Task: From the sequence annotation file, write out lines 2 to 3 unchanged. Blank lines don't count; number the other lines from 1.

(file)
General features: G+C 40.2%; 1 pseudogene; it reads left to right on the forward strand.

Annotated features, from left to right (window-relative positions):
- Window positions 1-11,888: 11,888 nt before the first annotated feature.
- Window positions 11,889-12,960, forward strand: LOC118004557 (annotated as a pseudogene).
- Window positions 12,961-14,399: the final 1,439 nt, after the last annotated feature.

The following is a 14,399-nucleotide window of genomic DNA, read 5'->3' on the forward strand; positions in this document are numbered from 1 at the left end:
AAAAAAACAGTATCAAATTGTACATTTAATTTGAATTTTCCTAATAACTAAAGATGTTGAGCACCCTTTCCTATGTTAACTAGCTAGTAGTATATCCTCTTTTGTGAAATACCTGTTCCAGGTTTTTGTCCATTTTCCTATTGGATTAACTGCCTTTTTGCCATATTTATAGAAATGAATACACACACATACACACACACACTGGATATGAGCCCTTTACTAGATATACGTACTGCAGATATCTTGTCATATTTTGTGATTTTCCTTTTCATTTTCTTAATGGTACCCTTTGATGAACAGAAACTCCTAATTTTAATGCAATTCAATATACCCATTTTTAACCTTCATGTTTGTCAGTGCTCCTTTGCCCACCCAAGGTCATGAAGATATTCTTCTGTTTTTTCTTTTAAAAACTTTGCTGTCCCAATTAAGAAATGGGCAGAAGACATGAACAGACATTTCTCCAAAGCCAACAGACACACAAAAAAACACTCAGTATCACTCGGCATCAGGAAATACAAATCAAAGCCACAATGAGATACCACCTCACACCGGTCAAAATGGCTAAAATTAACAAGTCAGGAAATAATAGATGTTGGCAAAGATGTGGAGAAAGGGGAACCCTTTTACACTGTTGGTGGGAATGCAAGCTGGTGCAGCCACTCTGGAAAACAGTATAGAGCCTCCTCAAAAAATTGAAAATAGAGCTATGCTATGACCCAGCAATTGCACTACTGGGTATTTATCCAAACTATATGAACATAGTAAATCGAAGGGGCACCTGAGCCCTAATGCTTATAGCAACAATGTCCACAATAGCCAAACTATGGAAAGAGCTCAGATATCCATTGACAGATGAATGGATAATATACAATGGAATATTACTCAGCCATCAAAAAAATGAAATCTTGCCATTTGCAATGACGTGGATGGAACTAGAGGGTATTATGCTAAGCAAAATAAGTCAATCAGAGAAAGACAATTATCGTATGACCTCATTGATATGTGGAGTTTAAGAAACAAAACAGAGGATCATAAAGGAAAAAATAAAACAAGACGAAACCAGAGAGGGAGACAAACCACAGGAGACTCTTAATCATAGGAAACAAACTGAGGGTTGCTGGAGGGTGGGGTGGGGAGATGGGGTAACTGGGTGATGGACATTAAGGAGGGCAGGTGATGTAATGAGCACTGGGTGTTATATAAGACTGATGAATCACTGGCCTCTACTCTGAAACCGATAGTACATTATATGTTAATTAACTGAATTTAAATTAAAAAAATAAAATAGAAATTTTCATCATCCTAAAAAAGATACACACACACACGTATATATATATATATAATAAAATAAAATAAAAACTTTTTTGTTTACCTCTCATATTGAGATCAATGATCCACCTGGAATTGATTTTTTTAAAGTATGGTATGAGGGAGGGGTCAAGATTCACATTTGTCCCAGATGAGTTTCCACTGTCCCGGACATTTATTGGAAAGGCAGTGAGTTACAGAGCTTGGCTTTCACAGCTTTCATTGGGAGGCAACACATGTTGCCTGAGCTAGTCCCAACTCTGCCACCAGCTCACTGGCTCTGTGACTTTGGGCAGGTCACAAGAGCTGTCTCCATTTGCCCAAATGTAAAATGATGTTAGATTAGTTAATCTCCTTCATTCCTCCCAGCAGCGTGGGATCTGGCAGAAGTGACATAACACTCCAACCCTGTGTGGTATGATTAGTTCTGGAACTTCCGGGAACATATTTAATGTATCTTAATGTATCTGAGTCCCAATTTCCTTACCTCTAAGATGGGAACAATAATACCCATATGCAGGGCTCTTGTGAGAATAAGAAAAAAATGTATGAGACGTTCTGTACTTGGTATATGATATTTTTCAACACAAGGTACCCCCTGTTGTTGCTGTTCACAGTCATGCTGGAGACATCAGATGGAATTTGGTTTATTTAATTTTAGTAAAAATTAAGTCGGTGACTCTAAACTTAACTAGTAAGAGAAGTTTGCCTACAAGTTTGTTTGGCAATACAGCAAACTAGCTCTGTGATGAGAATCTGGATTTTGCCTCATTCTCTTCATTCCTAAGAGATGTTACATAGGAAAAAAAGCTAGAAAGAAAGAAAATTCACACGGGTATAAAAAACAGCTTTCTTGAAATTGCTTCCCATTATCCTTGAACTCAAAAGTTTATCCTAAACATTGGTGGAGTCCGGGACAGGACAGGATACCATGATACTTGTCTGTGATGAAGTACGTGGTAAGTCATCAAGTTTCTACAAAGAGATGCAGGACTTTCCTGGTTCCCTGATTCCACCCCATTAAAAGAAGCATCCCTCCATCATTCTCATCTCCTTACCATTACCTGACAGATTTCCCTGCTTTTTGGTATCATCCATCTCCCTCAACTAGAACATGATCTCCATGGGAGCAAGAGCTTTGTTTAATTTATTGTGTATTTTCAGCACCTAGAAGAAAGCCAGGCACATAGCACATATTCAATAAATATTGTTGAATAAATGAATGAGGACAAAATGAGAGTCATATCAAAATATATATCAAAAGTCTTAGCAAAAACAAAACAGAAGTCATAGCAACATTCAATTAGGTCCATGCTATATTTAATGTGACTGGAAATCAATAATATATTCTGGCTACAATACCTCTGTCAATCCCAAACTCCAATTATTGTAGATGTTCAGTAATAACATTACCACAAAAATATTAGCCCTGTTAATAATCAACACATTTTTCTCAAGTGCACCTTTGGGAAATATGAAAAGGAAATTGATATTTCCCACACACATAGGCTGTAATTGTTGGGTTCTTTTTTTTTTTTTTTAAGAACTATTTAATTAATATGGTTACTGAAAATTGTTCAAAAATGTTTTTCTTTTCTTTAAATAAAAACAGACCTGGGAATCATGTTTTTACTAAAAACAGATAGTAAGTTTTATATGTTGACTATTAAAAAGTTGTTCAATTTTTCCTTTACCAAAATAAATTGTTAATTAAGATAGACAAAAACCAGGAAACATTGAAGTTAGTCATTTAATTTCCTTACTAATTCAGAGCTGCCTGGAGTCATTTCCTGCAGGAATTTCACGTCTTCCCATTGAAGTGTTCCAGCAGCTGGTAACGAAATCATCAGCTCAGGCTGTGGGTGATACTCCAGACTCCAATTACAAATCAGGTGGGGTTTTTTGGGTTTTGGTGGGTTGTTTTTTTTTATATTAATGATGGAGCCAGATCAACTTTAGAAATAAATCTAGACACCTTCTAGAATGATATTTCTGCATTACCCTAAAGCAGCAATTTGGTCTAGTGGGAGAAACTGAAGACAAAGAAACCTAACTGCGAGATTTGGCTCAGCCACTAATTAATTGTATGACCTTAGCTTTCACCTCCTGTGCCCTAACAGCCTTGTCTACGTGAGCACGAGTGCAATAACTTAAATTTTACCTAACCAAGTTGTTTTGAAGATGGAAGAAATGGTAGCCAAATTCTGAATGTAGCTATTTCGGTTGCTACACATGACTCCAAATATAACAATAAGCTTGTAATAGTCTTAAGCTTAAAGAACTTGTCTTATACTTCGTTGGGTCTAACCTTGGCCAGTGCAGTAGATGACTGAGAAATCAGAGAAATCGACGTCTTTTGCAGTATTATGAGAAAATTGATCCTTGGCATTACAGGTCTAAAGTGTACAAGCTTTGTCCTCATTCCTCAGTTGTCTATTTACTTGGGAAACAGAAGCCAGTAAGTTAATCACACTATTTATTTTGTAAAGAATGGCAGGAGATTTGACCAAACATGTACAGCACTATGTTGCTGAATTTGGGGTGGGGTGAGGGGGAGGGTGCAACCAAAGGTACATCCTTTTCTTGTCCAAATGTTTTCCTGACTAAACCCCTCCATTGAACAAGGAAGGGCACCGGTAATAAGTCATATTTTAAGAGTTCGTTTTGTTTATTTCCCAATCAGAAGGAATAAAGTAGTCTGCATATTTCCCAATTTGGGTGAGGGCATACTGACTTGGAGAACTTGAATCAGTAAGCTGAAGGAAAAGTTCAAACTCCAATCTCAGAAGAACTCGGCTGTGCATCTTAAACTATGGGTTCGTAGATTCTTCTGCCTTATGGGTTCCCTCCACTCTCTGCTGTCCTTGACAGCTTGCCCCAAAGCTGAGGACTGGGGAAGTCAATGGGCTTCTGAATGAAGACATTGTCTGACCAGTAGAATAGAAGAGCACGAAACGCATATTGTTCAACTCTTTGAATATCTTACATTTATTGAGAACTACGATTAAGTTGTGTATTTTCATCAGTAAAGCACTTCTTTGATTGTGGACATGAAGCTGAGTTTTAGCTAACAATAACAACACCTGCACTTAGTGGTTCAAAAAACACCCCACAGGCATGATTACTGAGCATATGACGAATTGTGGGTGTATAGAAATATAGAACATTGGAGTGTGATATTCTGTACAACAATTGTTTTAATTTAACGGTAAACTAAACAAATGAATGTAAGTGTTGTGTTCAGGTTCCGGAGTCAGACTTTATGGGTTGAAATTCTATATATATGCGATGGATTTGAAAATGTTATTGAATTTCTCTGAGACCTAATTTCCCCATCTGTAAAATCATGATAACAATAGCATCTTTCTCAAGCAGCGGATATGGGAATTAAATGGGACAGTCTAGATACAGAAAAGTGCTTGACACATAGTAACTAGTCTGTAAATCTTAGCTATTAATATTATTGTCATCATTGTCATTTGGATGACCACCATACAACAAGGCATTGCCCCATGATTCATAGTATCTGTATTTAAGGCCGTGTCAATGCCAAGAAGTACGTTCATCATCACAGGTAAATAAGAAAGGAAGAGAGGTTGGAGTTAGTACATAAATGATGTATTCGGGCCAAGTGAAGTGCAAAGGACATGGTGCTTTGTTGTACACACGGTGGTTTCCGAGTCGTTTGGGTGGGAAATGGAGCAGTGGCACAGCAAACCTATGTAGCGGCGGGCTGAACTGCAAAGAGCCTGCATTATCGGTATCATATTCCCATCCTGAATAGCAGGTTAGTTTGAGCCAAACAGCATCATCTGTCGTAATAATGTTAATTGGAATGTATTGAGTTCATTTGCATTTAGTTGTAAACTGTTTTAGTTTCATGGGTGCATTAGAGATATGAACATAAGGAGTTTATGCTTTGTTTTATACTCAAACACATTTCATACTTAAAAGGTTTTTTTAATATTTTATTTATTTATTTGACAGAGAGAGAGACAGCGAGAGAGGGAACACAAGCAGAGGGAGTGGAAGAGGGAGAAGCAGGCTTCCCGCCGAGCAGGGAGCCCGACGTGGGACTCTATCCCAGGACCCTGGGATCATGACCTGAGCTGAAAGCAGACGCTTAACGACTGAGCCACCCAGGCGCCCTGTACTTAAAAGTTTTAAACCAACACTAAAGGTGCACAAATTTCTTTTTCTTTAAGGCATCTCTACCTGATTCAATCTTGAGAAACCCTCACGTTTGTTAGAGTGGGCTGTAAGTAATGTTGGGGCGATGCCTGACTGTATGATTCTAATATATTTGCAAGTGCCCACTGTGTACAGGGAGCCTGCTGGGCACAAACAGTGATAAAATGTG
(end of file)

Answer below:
Annotated features, from left to right (window-relative positions):
- Window positions 1-11,888: 11,888 nt before the first annotated feature.